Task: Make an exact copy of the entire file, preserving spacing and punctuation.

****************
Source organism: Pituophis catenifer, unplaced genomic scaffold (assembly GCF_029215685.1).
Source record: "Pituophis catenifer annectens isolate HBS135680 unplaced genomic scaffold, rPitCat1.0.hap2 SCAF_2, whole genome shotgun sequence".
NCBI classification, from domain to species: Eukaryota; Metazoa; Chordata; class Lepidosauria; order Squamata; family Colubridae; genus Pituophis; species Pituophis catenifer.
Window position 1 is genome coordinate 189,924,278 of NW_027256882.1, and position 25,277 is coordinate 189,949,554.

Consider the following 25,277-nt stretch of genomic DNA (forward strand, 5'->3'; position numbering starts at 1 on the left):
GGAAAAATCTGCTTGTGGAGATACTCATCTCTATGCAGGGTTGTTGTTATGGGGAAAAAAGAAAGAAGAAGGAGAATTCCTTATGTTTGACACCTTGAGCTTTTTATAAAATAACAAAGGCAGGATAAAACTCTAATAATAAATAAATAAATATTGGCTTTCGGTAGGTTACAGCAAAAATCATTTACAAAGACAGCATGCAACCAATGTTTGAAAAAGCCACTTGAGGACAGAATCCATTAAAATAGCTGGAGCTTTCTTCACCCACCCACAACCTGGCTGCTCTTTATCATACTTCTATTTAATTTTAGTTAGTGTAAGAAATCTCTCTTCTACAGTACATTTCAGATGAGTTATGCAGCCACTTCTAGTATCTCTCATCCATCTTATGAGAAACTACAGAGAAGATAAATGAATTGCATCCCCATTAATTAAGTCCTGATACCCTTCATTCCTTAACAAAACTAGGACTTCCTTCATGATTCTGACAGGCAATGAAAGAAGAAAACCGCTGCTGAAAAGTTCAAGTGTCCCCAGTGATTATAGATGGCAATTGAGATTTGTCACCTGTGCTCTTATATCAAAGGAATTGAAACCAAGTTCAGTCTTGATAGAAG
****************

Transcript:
Source organism: Pituophis catenifer, unplaced genomic scaffold (assembly GCF_029215685.1).
Source record: "Pituophis catenifer annectens isolate HBS135680 unplaced genomic scaffold, rPitCat1.0.hap2 SCAF_2, whole genome shotgun sequence".
NCBI classification, from domain to species: Eukaryota; Metazoa; Chordata; class Lepidosauria; order Squamata; family Colubridae; genus Pituophis; species Pituophis catenifer.
Window position 1 is genome coordinate 189,924,278 of NW_027256882.1, and position 25,277 is coordinate 189,949,554.

Consider the following 25,277-nt stretch of genomic DNA (forward strand, 5'->3'; position numbering starts at 1 on the left):
GGAAAAATCTGCTTGTGGAGATACTCATCTCTATGCAGGGTTGTTGTTATGGGGAAAAAAGAAAGAAGAAGGAGAATTCCTTATGTTTGACACCTTGAGCTTTTTATAAAATAACAAAGGCAGGATAAAACTCTAATAATAAATAAATAAATATTGGCTTTCGGTAGGTTACAGCAAAAATCATTTACAAAGACAGCATGCAACCAATGTTTGAAAAAGCCACTTGAGGACAGAATCCATTAAAATAGCTGGAGCTTTCTTCACCCACCCACAACCTGGCTGCTCTTTATCATACTTCTATTTAATTTTAGTTAGTGTAAGAAATCTCTCTTCTACAGTACATTTCAGATGAGTTATGCAGCCACTTCTAGTATCTCTCATCCATCTTATGAGAAACTACAGAGAAGATAAATGAATTGCATCCCCATTAATTAAGTCCTGATACCCTTCATTCCTTAACAAAACTAGGACTTCCTTCATGATTCTGACAGGCAATGAAAGAAGAAAACCGCTGCTGAAAAGTTCAAGTGTCCCCAGTGATTATAGATGGCAATTGAGATTTGTCACCTGTGCTCTTATATCAAAGGAATTGAAACCAAGTTCAGTCTTGATAGAAG